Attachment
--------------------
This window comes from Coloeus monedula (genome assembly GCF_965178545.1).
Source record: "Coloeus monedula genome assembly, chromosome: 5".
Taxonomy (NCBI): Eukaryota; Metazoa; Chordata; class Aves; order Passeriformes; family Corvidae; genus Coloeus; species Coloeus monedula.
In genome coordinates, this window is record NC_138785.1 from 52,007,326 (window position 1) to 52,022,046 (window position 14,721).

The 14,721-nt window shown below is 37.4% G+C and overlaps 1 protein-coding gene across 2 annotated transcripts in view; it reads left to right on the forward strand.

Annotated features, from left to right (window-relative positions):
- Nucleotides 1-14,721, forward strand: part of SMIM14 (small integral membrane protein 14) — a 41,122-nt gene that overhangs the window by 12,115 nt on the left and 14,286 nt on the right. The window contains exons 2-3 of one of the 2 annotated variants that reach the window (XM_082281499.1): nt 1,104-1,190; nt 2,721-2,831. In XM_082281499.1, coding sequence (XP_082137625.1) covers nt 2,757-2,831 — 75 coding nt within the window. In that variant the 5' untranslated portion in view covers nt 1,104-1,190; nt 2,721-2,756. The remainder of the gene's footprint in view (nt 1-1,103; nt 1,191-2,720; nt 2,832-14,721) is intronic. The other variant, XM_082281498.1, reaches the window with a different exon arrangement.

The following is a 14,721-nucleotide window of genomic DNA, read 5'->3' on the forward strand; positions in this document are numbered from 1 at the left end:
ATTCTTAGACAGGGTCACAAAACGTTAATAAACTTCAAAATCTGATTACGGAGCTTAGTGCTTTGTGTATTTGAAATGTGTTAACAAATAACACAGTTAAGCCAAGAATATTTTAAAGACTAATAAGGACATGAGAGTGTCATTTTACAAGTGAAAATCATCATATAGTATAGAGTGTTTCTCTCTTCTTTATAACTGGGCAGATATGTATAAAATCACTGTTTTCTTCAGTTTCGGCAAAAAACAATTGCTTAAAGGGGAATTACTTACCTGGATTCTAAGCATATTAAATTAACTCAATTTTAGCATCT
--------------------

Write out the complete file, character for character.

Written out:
This window comes from Coloeus monedula (genome assembly GCF_965178545.1).
Source record: "Coloeus monedula genome assembly, chromosome: 5".
Taxonomy (NCBI): Eukaryota; Metazoa; Chordata; class Aves; order Passeriformes; family Corvidae; genus Coloeus; species Coloeus monedula.
In genome coordinates, this window is record NC_138785.1 from 52,007,326 (window position 1) to 52,022,046 (window position 14,721).

The 14,721-nt window shown below is 37.4% G+C and overlaps 1 protein-coding gene across 2 annotated transcripts in view; it reads left to right on the forward strand.

Annotated features, from left to right (window-relative positions):
- Nucleotides 1-14,721, forward strand: part of SMIM14 (small integral membrane protein 14) — a 41,122-nt gene that overhangs the window by 12,115 nt on the left and 14,286 nt on the right. The window contains exons 2-3 of one of the 2 annotated variants that reach the window (XM_082281499.1): nt 1,104-1,190; nt 2,721-2,831. In XM_082281499.1, coding sequence (XP_082137625.1) covers nt 2,757-2,831 — 75 coding nt within the window. In that variant the 5' untranslated portion in view covers nt 1,104-1,190; nt 2,721-2,756. The remainder of the gene's footprint in view (nt 1-1,103; nt 1,191-2,720; nt 2,832-14,721) is intronic. The other variant, XM_082281498.1, reaches the window with a different exon arrangement.

The following is a 14,721-nucleotide window of genomic DNA, read 5'->3' on the forward strand; positions in this document are numbered from 1 at the left end:
ATTCTTAGACAGGGTCACAAAACGTTAATAAACTTCAAAATCTGATTACGGAGCTTAGTGCTTTGTGTATTTGAAATGTGTTAACAAATAACACAGTTAAGCCAAGAATATTTTAAAGACTAATAAGGACATGAGAGTGTCATTTTACAAGTGAAAATCATCATATAGTATAGAGTGTTTCTCTCTTCTTTATAACTGGGCAGATATGTATAAAATCACTGTTTTCTTCAGTTTCGGCAAAAAACAATTGCTTAAAGGGGAATTACTTACCTGGATTCTAAGCATATTAAATTAACTCAATTTTAGCATCT